Thursday, March 12, 2020View Showroom
In your daily life, you probably touch hundreds, if not thousands of items each and every day. Think about how you start your day – picking up a toothbrush, flushing a toilet. You get to the office and work on your computer, talk on the phone, and after work you pop into the shops to get a few groceries, carefully selecting the products you need off the shelf. Along the way, you’re shaking hands, perhaps hugging or kissing a welcome to people you meet.
In all this activity, there are germs sharing the space with us. Our body, through our immune system, is normally able to protect us from the potential invaders that surround us. The common cold and flu are among the viruses we face, especially in winter and early spring. Good hygiene is always the order of the day because these particular viruses are easily spread through the coughing, sneezing or bad hygiene of the infected – yes, just as your mother told you, washing your hands with soap and water is an imperative, especially if you’re the one doing the sneezing. Cover your mouth and nose so those droplets don’t spread further, and keep washing hands, or sanitising with an alcohol-based hand rub through the day.
Just as we did when we faced SARS and MERS (also coronaviruses), the recent outbreak of COVID-19 requires the same diligence. The World Health Organisation states that whilst the exact dynamics of how the virus is transmitted is yet to be determined, in general, respiratory viruses (which includes COVID-19) are usually transmitted through droplets created when an infected person coughs or sneezes.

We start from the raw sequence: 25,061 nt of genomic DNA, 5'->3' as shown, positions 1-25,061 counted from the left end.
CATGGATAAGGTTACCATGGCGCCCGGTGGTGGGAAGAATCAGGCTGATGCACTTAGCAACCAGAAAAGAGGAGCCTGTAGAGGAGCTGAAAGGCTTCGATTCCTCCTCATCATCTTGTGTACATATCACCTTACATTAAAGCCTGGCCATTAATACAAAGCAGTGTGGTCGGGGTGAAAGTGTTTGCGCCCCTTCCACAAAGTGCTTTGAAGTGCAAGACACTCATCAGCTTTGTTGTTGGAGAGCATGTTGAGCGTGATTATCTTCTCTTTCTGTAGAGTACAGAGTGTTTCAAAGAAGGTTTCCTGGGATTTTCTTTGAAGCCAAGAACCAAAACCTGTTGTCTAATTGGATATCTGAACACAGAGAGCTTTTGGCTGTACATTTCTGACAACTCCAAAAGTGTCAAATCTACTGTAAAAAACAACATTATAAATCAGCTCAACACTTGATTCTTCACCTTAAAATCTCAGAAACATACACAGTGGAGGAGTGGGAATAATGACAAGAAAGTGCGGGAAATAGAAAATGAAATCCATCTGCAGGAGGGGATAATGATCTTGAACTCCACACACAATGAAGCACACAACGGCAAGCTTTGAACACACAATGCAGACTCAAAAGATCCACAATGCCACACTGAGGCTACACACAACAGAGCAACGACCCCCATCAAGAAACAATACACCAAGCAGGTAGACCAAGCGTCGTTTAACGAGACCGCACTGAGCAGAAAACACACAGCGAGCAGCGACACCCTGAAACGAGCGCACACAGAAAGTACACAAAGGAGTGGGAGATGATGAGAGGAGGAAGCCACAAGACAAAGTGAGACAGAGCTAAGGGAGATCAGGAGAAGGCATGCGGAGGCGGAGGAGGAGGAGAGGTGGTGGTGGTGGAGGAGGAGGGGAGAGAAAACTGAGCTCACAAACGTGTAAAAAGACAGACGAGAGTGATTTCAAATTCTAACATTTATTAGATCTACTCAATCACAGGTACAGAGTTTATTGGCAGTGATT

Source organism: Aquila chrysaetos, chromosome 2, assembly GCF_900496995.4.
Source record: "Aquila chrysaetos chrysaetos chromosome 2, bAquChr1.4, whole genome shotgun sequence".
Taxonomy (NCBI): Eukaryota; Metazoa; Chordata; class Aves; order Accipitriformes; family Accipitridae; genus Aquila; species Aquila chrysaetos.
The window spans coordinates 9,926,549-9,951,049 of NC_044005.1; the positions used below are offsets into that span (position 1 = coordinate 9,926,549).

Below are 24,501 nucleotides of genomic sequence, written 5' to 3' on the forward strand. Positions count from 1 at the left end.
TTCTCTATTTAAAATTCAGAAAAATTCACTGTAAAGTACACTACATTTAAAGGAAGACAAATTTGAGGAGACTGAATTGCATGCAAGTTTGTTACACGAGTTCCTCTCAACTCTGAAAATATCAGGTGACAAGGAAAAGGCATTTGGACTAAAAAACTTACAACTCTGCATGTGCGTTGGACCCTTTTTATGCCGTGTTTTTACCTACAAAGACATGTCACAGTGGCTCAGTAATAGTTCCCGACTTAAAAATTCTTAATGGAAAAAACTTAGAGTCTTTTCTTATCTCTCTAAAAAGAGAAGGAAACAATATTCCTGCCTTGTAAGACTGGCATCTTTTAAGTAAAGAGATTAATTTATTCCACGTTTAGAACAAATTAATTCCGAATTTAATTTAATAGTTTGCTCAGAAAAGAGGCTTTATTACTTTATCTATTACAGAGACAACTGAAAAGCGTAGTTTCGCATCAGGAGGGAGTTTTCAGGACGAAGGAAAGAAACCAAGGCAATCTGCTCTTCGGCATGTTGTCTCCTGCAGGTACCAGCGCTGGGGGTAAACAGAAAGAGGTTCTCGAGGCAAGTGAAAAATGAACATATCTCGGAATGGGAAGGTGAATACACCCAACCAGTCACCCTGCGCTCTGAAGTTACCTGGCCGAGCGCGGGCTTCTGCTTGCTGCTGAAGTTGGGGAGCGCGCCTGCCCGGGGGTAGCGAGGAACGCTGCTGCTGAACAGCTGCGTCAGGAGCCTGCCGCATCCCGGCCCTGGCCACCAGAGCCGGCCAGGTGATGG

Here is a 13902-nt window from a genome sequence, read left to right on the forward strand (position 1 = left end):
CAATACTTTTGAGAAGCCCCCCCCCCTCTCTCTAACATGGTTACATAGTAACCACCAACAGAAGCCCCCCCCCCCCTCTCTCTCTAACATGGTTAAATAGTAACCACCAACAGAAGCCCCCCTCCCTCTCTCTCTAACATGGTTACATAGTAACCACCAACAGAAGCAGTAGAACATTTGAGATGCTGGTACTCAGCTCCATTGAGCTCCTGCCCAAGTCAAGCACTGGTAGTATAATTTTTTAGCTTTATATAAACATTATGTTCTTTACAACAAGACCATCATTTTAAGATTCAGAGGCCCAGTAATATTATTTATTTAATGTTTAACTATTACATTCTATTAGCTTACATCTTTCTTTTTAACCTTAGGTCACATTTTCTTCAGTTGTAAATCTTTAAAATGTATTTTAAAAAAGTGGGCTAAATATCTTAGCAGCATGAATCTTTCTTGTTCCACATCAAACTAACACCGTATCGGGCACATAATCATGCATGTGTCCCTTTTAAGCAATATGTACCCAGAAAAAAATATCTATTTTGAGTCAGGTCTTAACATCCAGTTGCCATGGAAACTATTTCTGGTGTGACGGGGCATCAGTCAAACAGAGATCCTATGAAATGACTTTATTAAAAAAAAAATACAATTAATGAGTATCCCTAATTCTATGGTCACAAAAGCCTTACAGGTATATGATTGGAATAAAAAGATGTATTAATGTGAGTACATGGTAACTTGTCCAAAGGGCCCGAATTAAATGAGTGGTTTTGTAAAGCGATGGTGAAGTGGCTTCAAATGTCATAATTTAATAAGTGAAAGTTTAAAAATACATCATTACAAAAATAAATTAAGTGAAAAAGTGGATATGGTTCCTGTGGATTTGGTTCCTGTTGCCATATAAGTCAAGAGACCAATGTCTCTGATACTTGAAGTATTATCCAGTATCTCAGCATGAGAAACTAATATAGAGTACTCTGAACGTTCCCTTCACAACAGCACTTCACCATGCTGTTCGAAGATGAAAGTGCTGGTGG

This is further backed by infectious disease expert Charles Chiu of the University of California San Francisco, who states, “The principal mode of transmission is still thought to be respiratory droplets, which may travel up to six feet from someone who is sneezing or coughing.
Close contact with an infectious person, such as shaking hands, or touching a doorknob or tabletop touched by an infectious person, then touching your nose, eyes or mouth, could also transmit the virus,” said Chiu.
However, to state that money is a carrier of the virus is misleading and fear-mongering according to Mike Shipton, operations director of Prosegur, a leading global provider of cash in transit and cash processing services.
“The global health authorities have stated that the greatest risk continues to be respiratory droplets and, as with prior similar outbreaks, at no time has cash been found to be a source of the virus. At a time like this, we need to be focussing on facts, and ensuring the information we’re sharing is accurate and doesn’t misinform the public and cause unnecessary panic.
“Many of us have seen the recent images of bank notes being sterilised in China, however the entire area was being sterilised. They have a major outbreak of a respiratory infection and are taking necessary preventative steps for further transmission – such as sterilising all items in the area, whether these are bank cards, money, desks, computers, doors etcetera.
“The only time cash has been seen as a source or cause of death, sadly, is through criminal activity, not a virus.
“I think you’ll find most people, including health professionals, will be more concerned about someone sneezing in your direction, than handling some notes. And that’s not just during this COVID-19 outbreak, but each and every day we go about our daily lives,” said Shipton.
Prosegur is a global benchmark in the private security sector. With our three core business lines, Prosegur Alarms, Prosegur Security and Prosegur Cash, we provide companies, home and businesses with trusted security based on the most advanced solutions available on the market.